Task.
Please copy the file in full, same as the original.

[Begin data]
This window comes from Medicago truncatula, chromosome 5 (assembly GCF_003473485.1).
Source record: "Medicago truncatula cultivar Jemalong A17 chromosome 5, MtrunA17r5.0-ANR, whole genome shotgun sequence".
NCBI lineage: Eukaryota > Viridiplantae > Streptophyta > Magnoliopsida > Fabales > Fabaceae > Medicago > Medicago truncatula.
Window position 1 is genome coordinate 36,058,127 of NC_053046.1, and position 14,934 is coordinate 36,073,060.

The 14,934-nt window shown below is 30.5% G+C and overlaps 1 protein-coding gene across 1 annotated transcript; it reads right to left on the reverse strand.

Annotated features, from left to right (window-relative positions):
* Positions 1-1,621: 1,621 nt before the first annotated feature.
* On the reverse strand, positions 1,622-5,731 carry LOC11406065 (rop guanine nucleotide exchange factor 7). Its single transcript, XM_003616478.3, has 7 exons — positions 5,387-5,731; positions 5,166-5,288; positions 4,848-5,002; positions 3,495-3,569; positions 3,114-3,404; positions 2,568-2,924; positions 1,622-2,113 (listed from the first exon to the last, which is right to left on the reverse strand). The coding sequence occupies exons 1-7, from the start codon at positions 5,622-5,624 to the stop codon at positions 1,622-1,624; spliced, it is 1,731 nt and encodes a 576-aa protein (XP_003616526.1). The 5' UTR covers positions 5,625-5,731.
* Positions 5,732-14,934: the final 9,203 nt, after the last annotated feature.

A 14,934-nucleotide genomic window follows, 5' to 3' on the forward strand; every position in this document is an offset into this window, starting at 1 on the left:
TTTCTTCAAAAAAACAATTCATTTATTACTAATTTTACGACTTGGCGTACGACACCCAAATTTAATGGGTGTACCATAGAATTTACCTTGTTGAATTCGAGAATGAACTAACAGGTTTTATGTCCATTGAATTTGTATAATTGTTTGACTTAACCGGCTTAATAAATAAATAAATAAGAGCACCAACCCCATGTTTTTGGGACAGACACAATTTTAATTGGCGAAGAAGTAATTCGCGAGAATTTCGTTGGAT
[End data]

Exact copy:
This window comes from Medicago truncatula, chromosome 5 (assembly GCF_003473485.1).
Source record: "Medicago truncatula cultivar Jemalong A17 chromosome 5, MtrunA17r5.0-ANR, whole genome shotgun sequence".
NCBI lineage: Eukaryota > Viridiplantae > Streptophyta > Magnoliopsida > Fabales > Fabaceae > Medicago > Medicago truncatula.
Window position 1 is genome coordinate 36,058,127 of NC_053046.1, and position 14,934 is coordinate 36,073,060.

The 14,934-nt window shown below is 30.5% G+C and overlaps 1 protein-coding gene across 1 annotated transcript; it reads right to left on the reverse strand.

Annotated features, from left to right (window-relative positions):
* Positions 1-1,621: 1,621 nt before the first annotated feature.
* On the reverse strand, positions 1,622-5,731 carry LOC11406065 (rop guanine nucleotide exchange factor 7). Its single transcript, XM_003616478.3, has 7 exons — positions 5,387-5,731; positions 5,166-5,288; positions 4,848-5,002; positions 3,495-3,569; positions 3,114-3,404; positions 2,568-2,924; positions 1,622-2,113 (listed from the first exon to the last, which is right to left on the reverse strand). The coding sequence occupies exons 1-7, from the start codon at positions 5,622-5,624 to the stop codon at positions 1,622-1,624; spliced, it is 1,731 nt and encodes a 576-aa protein (XP_003616526.1). The 5' UTR covers positions 5,625-5,731.
* Positions 5,732-14,934: the final 9,203 nt, after the last annotated feature.

A 14,934-nucleotide genomic window follows, 5' to 3' on the forward strand; every position in this document is an offset into this window, starting at 1 on the left:
TTTCTTCAAAAAAACAATTCATTTATTACTAATTTTACGACTTGGCGTACGACACCCAAATTTAATGGGTGTACCATAGAATTTACCTTGTTGAATTCGAGAATGAACTAACAGGTTTTATGTCCATTGAATTTGTATAATTGTTTGACTTAACCGGCTTAATAAATAAATAAATAAGAGCACCAACCCCATGTTTTTGGGACAGACACAATTTTAATTGGCGAAGAAGTAATTCGCGAGAATTTCGTTGGAT